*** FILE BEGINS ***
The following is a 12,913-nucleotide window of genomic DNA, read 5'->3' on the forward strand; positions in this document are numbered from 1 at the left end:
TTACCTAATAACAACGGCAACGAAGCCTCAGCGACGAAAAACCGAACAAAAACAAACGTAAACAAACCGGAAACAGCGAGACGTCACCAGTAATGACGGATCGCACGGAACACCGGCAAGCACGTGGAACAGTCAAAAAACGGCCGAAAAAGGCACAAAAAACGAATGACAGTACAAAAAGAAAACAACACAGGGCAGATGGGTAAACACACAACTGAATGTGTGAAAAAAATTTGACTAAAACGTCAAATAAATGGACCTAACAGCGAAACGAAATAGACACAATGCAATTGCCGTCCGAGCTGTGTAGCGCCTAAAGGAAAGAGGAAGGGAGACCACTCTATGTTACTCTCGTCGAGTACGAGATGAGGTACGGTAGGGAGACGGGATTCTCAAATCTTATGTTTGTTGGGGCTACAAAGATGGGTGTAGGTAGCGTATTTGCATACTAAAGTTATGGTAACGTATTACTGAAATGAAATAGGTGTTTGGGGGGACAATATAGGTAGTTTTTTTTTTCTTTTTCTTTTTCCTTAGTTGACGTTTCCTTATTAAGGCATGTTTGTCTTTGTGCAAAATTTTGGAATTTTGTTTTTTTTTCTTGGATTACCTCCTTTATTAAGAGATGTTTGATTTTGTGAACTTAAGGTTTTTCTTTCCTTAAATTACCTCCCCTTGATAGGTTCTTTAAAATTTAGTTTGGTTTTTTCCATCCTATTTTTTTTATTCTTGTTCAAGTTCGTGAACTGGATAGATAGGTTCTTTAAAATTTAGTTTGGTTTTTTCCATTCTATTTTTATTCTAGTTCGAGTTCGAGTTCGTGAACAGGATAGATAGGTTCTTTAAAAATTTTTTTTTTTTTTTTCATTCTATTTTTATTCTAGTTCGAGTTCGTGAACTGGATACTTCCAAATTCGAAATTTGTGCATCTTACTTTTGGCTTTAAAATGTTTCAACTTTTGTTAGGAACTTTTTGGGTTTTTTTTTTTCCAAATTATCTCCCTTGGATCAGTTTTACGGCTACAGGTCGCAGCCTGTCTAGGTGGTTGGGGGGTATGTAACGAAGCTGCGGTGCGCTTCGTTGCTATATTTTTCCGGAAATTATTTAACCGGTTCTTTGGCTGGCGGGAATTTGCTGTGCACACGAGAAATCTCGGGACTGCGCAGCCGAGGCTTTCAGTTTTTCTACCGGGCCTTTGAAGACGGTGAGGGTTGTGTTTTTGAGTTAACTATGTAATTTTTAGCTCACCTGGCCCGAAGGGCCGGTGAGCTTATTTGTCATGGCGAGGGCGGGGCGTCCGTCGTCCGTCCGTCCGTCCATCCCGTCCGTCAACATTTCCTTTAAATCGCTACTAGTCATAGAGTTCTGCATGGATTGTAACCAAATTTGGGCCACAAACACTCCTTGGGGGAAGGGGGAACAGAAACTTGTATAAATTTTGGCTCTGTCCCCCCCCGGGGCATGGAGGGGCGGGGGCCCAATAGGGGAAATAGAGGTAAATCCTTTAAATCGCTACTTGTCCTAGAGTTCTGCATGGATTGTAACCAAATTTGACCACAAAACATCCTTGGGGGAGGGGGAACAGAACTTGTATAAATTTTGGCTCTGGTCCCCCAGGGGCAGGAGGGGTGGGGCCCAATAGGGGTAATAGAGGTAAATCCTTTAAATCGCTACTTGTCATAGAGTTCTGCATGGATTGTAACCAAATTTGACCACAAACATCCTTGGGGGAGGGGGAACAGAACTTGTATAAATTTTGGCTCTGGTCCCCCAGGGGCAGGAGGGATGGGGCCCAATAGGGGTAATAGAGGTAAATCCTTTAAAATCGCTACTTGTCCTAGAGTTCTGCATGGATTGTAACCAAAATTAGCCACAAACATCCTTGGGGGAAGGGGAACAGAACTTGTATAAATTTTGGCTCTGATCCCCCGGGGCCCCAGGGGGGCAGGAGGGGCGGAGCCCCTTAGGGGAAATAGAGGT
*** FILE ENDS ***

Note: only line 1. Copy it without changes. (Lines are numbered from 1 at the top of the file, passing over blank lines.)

The following is a 12,913-nucleotide window of genomic DNA, read 5'->3' on the forward strand; positions in this document are numbered from 1 at the left end: